In the early years of local organized soccer, dwarf athletes can compete effectively alongside their peers. As they age, this becomes more difficult to do and many athletes and their families start to feel unwelcome as pressure to win games increases. Many leave the game at this point and don’t return. Due to low prevalence of dwarf athletes in most communities, having a dwarf soccer specific league is not a realistic option.

Regional/National/International Tournaments

There are effectively no regional games to play in unless a game is self-organized by the participants themselves. The National Games are a one-day event and teammates often have not played with each other since the last competition, which may be over a year or longer. International tournaments require a financial commitment, which may be cost prohibitive to some players.

With so few opportunities to play you have to wonder if those sports that have defined pathways (e.g. Paralympic swimming and track) are capturing some of our better dwarf athletes who crave the competition that these sports offer on a more consistent basis and larger stage.


While the DAAA offers a single day of competition for soccer once a year. It doesn’t appear that anyone is actually in charge of the growth of the game, long-term player development, or the selection of the best team to represent the U.S. in national or international competitions.

Player identification

Teams that are created for competitions do not appear to have coaches managing the team or making game time decisions. They seem to be self-managed by the athletes themselves which could lead to politics determining team selection and participation.

Travel for competition

The quality of the teams representing the U.S. are influenced by the financial ability and availability of the athletes for the travel required to participate, which may leave some of our best athletes behind.

USSF involvement

Currently the DAAA is not an affiliated member of the Federation, which limits their ability to use The U.S. Soccer resources and represent the US in international competitions wearing the official U.S. Soccer kit like other extended national teams.

Going forward

Dwarf soccer has a lot of potential if we can help support the athletes by increasing the awareness and visibility of the game, and helping to provide more opportunities to play beyond the few organized competitions currently being held. They are not a sideshow act. They are meaningful members of our soccer community who love the game with the same passion as most of us but don’t enjoy the same opportunity to play and succeed that we do. Their games are exciting and have some very gifted players worth following. Watch a game online (see links below) and encourage your peers to becomes fans. Find ways to support their game, which is our game. If you know an athlete with Dwarfism, invite them to play with your teams. Be inclusive of this community.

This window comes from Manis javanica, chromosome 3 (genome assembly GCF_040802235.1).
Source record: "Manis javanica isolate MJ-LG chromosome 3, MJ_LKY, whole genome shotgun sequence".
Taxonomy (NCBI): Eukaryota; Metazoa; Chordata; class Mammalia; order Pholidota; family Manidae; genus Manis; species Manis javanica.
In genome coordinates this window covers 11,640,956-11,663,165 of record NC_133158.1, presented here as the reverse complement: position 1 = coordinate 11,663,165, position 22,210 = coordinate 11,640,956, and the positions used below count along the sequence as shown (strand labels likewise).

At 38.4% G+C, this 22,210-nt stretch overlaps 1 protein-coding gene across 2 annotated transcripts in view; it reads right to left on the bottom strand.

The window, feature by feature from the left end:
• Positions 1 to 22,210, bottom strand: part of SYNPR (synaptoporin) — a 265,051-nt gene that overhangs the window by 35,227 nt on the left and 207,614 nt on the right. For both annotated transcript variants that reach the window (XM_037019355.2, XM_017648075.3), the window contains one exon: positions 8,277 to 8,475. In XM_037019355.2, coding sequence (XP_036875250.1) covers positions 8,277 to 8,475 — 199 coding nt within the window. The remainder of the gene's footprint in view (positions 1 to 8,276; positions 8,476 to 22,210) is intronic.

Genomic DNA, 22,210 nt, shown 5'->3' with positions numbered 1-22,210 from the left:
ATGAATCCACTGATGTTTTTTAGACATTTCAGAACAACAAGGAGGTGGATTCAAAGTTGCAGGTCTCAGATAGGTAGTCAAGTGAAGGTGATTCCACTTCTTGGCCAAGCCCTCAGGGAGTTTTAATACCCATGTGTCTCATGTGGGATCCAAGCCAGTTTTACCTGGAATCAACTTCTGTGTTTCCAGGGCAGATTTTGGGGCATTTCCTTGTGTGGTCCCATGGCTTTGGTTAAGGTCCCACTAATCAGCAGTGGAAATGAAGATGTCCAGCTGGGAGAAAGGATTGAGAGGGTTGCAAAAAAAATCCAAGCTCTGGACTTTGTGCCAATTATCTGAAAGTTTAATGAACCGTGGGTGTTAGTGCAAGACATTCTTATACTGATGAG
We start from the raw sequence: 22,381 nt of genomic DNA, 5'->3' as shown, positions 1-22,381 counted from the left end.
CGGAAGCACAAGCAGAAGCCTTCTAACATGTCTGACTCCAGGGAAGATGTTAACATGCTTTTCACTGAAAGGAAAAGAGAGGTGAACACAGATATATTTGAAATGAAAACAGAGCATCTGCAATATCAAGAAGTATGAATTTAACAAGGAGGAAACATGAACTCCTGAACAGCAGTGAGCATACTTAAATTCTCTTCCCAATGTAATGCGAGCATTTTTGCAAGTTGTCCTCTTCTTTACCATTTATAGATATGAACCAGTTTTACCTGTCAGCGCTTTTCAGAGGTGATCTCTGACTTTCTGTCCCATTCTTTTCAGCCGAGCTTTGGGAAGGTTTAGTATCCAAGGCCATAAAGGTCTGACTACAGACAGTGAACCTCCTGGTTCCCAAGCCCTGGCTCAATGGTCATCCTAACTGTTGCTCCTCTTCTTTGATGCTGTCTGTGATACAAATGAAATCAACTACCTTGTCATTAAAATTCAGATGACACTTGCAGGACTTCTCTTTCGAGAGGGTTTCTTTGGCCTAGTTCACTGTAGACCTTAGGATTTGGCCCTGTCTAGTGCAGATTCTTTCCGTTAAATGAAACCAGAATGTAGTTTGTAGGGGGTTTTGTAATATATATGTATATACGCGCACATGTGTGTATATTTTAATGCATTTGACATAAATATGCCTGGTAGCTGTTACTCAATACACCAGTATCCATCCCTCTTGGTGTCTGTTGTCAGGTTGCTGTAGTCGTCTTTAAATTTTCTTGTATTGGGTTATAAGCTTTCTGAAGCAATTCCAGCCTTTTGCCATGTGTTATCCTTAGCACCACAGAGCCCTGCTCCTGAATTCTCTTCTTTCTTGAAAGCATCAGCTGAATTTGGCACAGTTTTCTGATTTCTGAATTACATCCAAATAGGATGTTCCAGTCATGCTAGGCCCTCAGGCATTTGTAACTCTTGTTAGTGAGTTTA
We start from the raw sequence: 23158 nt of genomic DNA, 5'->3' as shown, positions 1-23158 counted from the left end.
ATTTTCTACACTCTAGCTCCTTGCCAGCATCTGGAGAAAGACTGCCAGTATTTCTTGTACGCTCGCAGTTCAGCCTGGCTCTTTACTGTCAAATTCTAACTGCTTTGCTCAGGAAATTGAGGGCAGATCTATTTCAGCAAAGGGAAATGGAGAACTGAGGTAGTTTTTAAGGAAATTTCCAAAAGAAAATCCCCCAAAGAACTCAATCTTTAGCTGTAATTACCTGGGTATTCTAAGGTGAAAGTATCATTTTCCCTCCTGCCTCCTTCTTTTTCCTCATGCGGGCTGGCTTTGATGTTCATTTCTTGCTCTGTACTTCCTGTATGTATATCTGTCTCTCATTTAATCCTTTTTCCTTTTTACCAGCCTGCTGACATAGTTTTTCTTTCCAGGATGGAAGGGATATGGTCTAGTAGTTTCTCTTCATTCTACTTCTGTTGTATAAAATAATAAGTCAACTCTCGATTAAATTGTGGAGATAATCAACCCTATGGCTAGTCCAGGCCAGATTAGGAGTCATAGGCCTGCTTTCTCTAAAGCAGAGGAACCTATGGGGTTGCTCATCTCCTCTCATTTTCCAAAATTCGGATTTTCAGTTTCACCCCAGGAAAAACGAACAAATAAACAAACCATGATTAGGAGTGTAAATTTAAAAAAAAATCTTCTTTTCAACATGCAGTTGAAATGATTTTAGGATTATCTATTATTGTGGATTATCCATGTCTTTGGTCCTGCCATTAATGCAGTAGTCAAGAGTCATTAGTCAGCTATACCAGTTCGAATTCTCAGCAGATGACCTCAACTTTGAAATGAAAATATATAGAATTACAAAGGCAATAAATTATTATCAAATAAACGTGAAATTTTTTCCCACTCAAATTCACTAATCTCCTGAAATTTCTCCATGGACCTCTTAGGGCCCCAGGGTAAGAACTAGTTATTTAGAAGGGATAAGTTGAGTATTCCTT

You may not have much or any experience in interacting with this community. Here are some tips to make you more inclusive and accepting.

Don’t use the M word. Some prefer little person, while others prefer dwarf, but both are generally considered inoffensive. The one word you should never use is midget. This word has a negative history associated with it. No matter how you use it, it will be offensive. Not sure what term to use? Politely ask their preference. Oh and that joke you heard about this community? Keep it to yourself.

Respect their personal space. Don’t take pictures without asking, don’t pat them on the head, or touch them for any reason. Don’t reach over them, and definitely do not try to move them or pick them up against their will. There is no need to bend over or take a knee when talking to them. They can hear you just fine.

If curious, it’s ok to ask sincere questions. But also respect their privacy if they don’t feel like sharing information at that time. Don’t assume anything about their abilities and the roads that they have traveled. Take the opportunity to learn something new and change your mindset accordingly. Like most people you meet, you will have more similarities than differences.

These are our fellow soccer athletes and enthusiasts. Respect their game and their contributions. Be advocates for their inclusion and don’t tolerate disrespect from your peers.

To learn more, please visit these sites or contact any member of the Disabilities Allies Advocacy Group. We’d love to hear from you.


World Games videos: 
Don’t look down on me: